For example, management teams are citing increased raw material costs, higher wages, and growing transportation expenses. Some of this is caused by tariffs, such as steel, and some by natural market forces in an expanding economy including labor and transportation. These increasing costs are reducing profit margins.

Additionally, while America’s economy is very strong, in our opinion, we are hearing about a slowdown in China and Europe. Some of this is related to tariffs, but there are probably other factors at work.

2. Decreased Valuations – While investors seem to be re-evaluating the earnings power of businesses and there is a slowdown overseas, stocks were also trading at high valuations in our estimation. The stock market has enjoyed double-digit returns for several years as the earnings power of corporations increased and the multiple of earnings that investors were willing to pay also increased. Given the uncertainty on earnings growth, investors appear to be no longer willing to pay those high price-to-earnings multiples.

Due to a small decline in earnings power for some industries and companies, and a big decline in stock prices for many businesses, we are seeking to add to positions and invest in new, high-quality enterprises at a discount to our estimate of their intrinsic value. For more than four decades, Fenimore has seen stock market downturns as opportunities to strengthen portfolios and build wealth over the long term.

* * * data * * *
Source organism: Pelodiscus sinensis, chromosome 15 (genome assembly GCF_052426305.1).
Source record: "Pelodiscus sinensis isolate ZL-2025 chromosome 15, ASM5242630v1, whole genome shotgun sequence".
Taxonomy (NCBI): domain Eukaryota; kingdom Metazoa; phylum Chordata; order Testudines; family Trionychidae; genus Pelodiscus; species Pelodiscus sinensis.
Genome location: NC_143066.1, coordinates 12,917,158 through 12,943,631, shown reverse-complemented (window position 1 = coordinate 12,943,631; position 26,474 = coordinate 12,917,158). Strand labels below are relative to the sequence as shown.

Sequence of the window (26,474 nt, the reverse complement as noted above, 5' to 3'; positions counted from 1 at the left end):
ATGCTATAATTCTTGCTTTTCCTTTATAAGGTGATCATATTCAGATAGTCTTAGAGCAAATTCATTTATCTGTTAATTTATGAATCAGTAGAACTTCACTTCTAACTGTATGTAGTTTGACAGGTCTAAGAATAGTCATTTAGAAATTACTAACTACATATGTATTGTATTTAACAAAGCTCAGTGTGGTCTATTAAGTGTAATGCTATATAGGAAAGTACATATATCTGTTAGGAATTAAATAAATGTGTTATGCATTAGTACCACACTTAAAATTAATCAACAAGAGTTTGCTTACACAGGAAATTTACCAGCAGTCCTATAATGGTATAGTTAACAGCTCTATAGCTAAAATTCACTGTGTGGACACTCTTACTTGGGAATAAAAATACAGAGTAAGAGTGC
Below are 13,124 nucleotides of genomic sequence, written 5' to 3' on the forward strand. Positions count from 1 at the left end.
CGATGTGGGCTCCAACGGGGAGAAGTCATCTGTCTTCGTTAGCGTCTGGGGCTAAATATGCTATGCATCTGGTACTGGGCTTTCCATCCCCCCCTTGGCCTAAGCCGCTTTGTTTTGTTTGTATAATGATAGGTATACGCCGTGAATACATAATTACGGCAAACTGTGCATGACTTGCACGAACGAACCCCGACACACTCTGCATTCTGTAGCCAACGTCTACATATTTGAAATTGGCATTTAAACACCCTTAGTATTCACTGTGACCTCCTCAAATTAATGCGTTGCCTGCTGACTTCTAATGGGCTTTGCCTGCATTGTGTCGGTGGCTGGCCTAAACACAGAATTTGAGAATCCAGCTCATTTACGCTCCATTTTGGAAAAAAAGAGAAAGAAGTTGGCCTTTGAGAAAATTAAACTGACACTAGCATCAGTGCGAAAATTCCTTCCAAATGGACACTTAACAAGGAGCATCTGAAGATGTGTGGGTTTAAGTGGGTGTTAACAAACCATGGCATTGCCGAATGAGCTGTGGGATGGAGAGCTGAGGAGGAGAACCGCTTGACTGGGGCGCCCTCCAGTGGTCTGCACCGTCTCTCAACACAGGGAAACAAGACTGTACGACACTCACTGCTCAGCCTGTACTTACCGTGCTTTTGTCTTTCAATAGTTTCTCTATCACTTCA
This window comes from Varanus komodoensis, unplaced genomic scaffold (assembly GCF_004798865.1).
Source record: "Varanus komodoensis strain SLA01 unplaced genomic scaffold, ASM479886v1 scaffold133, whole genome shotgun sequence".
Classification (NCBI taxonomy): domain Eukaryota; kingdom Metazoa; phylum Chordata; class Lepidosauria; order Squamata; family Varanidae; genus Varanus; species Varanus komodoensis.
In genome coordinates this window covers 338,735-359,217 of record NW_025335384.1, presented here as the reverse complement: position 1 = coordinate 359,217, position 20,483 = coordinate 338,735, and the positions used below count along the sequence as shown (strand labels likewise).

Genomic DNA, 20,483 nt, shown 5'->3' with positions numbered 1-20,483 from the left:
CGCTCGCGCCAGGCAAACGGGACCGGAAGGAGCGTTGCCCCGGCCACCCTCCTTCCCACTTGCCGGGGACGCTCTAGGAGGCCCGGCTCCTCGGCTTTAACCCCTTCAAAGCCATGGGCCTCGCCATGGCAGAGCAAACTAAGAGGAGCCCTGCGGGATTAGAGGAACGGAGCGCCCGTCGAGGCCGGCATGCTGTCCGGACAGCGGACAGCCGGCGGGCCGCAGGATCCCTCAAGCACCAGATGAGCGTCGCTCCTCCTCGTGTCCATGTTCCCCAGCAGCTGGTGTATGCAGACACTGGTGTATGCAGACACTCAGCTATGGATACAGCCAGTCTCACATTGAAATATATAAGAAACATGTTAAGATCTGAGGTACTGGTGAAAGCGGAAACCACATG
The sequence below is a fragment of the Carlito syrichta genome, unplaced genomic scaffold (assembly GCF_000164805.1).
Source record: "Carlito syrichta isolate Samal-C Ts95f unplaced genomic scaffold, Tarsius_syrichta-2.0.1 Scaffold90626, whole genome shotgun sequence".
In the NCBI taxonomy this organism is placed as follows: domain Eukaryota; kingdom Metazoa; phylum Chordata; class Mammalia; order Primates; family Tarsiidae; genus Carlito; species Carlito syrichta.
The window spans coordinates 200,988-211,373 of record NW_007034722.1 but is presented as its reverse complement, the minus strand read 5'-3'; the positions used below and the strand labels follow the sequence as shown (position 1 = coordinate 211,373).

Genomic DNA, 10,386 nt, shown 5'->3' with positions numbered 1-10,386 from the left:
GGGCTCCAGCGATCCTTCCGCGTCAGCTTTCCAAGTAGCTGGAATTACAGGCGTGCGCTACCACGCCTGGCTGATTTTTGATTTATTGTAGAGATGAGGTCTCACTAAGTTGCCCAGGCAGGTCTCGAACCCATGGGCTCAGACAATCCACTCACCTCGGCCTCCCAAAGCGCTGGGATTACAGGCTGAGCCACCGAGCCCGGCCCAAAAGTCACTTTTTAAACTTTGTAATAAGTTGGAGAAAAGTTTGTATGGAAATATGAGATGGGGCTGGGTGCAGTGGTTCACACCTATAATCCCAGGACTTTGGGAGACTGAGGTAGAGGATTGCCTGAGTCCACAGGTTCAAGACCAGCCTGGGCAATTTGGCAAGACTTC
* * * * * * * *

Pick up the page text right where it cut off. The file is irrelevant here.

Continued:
*FactSet & Bloomberg financial data systems. Data as of 10/23/18.

Please see Fenimore disclosure.

A View from Research: Tariffs and Trade

Tariffs and Trade – Raised tariffs are leading to increased tensions with some of our largest trading partners while creating uncertainty and volatility in equity markets. Nobody knows what will ultimately come from these maneuvers or the eventual impact on business values. At the same time, management teams of the companies we hold are implementing plans to help lessen the negative impacts under various possible scenarios.*

* FactSet & Bloomberg financial data systems. Data as of 8/31/18.

Please see Fenimore disclosure.

A View from Research: Interest Rates

Interest Rates – While interest rates have risen, they remain low. We believe that our long-held aversion to enterprises with a lot of debt, as well as our more recent strategic avoidance of corporations that suffer with higher interest rates, has our portfolios well-positioned should rates continue to rise.*

* FactSet & Bloomberg financial data systems. Data as of 8/31/18.

Please see Fenimore disclosure.